Judge Orders Treasury To Make Paper Money Accessible To Blind
By Dave Reynolds, Inclusion Daily Express
November 29, 2006
WASHINGTON, DC--In a disability discrimination case that could affect virtually every American, a federal judge has ruled that the U.S. Government must find a way to design its paper currency so that blind people can independently tell the difference between a one-dollar bill, a five, ten or twenty, and so forth.
U.S. District Judge James Robertson said Tuesday that the U.S. Treasury Department has discriminated against blind Americans in violation of Section 504 of the Rehabilitation Act, which guarantees equal access in government programs. Robertson explained that of 180 countries that issue paper currency, the United States is the only one that prints all bills the same size, color, and texture, regardless of the denomination.
He gave the department 10 days to begin work on making bills accessible.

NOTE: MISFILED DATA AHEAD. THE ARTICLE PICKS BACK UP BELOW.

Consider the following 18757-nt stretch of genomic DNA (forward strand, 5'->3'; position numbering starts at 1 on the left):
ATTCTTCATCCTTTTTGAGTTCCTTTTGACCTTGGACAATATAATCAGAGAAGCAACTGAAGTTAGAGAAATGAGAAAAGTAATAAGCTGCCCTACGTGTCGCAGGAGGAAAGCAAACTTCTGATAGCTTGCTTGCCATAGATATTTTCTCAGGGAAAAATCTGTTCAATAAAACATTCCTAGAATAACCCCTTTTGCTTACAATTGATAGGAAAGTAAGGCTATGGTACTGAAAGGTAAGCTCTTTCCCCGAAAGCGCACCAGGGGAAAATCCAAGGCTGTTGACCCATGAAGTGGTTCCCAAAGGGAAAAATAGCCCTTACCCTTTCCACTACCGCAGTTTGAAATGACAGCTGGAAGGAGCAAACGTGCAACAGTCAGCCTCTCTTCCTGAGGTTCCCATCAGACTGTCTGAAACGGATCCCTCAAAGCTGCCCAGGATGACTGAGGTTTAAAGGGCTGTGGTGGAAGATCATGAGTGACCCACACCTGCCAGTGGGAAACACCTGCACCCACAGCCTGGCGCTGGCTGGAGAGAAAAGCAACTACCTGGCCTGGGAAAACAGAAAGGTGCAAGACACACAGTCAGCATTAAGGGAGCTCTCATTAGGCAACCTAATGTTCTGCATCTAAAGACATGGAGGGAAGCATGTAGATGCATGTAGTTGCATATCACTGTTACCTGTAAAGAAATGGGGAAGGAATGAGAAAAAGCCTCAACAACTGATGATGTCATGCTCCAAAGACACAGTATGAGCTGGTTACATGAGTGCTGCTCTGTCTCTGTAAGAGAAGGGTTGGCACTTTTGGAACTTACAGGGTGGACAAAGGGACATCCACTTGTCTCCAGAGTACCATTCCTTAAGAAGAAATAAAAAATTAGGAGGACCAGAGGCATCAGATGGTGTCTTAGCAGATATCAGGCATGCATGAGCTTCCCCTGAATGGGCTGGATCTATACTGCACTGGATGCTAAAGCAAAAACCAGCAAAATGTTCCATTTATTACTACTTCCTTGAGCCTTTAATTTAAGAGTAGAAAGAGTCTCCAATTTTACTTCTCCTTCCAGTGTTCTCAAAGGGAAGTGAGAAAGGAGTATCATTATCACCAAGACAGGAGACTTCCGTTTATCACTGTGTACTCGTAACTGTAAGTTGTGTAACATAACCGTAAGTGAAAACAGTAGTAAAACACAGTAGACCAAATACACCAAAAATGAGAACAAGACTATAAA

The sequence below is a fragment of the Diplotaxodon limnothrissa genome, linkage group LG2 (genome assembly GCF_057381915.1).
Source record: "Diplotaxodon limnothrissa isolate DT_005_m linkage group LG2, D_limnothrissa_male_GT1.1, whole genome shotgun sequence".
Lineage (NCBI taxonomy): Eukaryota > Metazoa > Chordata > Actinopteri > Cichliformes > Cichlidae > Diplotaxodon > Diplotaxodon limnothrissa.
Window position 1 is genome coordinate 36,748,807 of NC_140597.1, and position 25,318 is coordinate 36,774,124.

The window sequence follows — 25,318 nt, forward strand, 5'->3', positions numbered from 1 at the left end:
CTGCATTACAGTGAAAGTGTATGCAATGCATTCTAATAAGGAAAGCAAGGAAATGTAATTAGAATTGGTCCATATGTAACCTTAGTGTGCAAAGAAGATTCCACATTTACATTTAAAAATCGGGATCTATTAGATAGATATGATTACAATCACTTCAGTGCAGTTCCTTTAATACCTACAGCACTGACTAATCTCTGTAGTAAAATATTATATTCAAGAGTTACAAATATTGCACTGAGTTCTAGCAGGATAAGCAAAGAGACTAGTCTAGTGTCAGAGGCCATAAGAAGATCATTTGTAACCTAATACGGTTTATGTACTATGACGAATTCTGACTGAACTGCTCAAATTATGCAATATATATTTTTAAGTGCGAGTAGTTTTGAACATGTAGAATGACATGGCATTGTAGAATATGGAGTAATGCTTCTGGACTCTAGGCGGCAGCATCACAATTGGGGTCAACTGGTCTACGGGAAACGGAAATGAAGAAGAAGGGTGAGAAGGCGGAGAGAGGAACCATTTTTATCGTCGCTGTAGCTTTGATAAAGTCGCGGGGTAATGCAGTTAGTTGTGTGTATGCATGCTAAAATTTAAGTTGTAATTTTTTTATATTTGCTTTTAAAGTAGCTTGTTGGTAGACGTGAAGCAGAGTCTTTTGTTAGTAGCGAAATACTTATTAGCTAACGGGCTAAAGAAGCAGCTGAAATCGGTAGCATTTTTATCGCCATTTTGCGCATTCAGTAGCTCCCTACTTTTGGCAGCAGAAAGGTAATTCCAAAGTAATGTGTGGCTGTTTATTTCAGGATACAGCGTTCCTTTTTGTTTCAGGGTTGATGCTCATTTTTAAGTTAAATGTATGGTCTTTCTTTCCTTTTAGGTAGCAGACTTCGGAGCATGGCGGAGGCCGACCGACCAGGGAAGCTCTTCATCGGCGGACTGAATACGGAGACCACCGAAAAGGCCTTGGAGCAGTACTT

The American Council of the Blind, which filed the suit four years ago, has proposed several options, including printing bills of different sizes, adding embossed dots or foil to the paper, or using raised ink.
"This is a major milestone for the blind and visually impaired of America," said Melanie Brunson, ACB's Executive Director, in a press statement. "The ability to handle a persons financial affairs independently, and in private, is an essential part of being a productive member of society."
December 13, 2006: Feds Fight Accessible Currency Ruling